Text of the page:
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“Crossing the Loch,” by Kathleen Jamie

August 24, 2010

A poem that rows toward the cottage on the sickle-shaped bay.

I have these three memories of Kathleen.

One: First week of the program, first individual tutorial.  I brought drafts that I’d uneasily convinced myself were joshing and playful.  Something stupid.  Kathleen read them then asked, “What are you doing here?”  I started to explain what the draft was about.  “No,” she said. “You didn’t bring your family around the world to write this.”  I felt like she’d unscrewed my kidneys, spat on my daughters, and left me with the check.

I was sick and angry, and I walked and walked that afternoon: The cathedral and castle, North Street to the West Sands, a break to sulk over espresso at Beanscene, up and down the Lade Braes.  After another queasy day or two, though, she was right. (Faithful are the wounds of a friend.)  I had to work with courage in ways that needed no rationalizing.  Or else go home.

Two: She used this word regularly, mindfulness.  At first I just heard, Pay attention! Pay attention to this when you write, kids.  Pay attention to that when you rewrite.  Like a checklist in a workbook.  The more she said it, though, the more mindfulness seemed to name the care with which we work, the caring with which we care for what we work on.  And it came to mean, for me, a kind of alert serenity and responsible labor married together as wisdom for making the choices a poet is always making.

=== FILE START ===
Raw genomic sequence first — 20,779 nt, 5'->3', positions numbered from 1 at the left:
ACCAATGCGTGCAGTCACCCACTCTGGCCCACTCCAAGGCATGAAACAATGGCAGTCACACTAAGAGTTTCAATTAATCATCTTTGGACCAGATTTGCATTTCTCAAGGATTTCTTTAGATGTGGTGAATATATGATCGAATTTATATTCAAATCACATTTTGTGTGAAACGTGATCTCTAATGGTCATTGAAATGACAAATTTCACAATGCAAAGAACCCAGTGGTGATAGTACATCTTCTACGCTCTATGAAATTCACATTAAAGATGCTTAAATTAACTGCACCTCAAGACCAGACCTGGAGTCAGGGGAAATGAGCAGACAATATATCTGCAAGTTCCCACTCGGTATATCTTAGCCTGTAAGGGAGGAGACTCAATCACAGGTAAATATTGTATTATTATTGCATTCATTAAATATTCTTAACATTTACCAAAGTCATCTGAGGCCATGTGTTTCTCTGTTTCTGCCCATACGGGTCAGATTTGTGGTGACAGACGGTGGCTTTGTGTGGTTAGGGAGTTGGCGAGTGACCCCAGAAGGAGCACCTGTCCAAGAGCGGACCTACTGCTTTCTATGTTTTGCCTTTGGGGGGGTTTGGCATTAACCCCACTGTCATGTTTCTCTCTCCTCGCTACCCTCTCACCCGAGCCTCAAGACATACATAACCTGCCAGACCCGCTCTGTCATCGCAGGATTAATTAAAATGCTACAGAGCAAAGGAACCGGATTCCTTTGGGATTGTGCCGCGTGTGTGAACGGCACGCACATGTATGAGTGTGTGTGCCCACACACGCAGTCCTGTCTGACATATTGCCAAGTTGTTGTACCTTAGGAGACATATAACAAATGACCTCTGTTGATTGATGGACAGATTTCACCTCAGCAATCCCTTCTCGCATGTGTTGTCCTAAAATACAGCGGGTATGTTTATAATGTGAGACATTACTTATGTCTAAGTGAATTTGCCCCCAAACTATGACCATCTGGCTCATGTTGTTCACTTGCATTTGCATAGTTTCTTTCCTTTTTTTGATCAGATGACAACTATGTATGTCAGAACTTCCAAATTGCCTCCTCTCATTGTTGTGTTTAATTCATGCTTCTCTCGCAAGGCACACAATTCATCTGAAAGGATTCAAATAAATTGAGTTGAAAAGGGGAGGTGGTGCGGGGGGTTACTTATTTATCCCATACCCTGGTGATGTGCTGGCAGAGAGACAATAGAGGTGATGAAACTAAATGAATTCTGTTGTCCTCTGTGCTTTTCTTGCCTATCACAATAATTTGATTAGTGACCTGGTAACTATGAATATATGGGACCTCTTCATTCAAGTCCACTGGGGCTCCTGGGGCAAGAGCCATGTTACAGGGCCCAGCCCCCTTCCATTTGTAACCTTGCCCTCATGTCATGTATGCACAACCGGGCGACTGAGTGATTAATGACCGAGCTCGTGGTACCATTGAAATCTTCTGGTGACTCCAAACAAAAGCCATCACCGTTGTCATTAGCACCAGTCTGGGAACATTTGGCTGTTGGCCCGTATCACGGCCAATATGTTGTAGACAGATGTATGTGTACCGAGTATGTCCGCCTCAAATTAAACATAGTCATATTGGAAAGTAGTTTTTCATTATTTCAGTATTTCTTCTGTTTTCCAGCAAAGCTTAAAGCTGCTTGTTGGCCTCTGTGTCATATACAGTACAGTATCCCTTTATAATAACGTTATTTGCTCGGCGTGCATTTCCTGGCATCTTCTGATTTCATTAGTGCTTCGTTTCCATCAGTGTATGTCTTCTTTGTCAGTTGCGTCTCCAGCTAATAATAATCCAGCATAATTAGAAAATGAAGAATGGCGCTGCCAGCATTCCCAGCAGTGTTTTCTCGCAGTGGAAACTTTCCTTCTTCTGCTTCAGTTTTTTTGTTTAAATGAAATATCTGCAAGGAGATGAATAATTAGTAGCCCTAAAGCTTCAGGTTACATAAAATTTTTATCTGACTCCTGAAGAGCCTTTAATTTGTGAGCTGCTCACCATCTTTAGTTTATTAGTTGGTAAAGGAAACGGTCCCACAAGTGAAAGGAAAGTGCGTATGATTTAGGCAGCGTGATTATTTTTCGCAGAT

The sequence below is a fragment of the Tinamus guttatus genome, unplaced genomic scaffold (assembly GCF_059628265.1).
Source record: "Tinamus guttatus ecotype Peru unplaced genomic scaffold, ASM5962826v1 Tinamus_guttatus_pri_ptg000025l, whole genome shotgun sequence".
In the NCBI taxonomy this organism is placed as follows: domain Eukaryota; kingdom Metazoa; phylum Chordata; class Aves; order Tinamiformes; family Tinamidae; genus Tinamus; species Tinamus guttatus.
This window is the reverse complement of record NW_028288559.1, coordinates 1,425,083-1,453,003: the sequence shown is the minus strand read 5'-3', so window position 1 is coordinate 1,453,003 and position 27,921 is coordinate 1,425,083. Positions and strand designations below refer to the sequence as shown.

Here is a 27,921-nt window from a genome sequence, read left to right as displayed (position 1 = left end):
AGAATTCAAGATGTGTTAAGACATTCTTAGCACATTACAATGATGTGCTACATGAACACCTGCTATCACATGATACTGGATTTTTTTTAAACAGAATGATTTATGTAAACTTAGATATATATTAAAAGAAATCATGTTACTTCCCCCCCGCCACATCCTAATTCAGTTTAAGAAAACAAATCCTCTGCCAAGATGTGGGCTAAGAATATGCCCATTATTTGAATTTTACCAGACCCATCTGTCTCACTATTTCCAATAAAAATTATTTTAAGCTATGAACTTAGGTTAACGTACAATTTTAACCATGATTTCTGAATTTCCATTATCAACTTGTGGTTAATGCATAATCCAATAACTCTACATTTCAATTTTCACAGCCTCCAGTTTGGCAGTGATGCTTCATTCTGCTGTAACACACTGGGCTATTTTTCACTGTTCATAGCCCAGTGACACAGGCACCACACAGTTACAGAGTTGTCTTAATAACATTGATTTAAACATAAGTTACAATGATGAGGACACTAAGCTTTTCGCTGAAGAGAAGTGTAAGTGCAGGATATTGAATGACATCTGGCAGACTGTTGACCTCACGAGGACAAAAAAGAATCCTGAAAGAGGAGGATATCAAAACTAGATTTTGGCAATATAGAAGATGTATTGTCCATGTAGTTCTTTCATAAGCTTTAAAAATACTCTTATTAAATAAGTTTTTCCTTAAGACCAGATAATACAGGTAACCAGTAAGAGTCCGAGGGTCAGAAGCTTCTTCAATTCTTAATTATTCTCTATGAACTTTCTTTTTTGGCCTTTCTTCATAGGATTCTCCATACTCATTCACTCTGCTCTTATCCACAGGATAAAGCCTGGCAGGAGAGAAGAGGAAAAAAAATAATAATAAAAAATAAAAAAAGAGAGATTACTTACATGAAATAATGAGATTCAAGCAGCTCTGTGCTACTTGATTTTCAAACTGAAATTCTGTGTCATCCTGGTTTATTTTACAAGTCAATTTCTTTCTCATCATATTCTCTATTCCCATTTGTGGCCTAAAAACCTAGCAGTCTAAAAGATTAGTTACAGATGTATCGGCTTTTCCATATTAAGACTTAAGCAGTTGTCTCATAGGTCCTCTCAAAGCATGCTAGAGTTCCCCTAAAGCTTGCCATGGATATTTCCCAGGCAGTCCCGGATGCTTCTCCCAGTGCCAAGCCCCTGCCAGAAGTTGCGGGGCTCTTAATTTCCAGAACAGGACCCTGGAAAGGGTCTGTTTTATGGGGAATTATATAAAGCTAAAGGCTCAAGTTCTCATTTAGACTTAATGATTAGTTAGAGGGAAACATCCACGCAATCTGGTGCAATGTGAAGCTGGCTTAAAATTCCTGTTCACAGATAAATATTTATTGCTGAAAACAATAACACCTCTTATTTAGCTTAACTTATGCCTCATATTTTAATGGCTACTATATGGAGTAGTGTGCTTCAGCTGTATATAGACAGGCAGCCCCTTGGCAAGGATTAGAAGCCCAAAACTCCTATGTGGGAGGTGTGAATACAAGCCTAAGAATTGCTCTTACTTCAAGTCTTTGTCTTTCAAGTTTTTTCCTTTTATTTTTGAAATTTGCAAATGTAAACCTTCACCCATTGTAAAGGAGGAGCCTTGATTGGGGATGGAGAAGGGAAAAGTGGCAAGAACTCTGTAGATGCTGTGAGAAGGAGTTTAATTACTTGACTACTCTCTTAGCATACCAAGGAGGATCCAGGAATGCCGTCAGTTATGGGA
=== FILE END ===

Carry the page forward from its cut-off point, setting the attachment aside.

Three: I don’t remember which poem of mine we’d just vivisected in workshop when Kathleen asked, “Have you read Michael Symmons Roberts?” and recommended his book Corpus. She was offering me the book as a kind of teacher, and when I bought it that week at the late Quarto Bookshop I found a hero.  The man knew what Jairus’ daughter ate on her resurrection afternoon, what John Donne would have made of DNA sequencing, what it feels like to be reassembled post-mortem.  I read the book every couple of weeks for the rest of the year.  (OK, Symmons Roberts will have to fill up the Feed for a week, like Mary Karr did not long ago.  You’ll hear for yourselves.)

“Crossing the Loch” is in Jamie’s book Jizzen (Picador, 1999).  And here’s a link to Jamie reading several of her poems aloud.

2 Comments leave one →
  1. August 25, 2010 9:53 am

    Kathleen’s honesty was forthright, challenging and valuable indeed! I still remember a creative writing class in “Podunk high school” when my creative writing teacher tried to encourage and challenge (or maybe rebuke) me when he said, “You’re like an iceberg that only shows the tip…“. I heard only “ice/cold”. I wish now that I’d have taken his poetic language to heart and gleaned more, but I was embarrassed and offended back then. I lacked the maturity to walk it off, then bravely get to work as you did in Scotland when you had to “work with courage in ways that needed no rationalizing“!.
    Sometimes poetry seems to me like wild celebration… with restraint. Mindful, skillful, particular and brave. Thank you for the nourishment from this feed!

  2. August 25, 2010 4:44 pm

    Thanks for the link! Great site. I’ve loved Kathleen Jamie’s work since I first read “Mr. and Mrs. Scotland are Dead.”
    Great choice! Thanks again!

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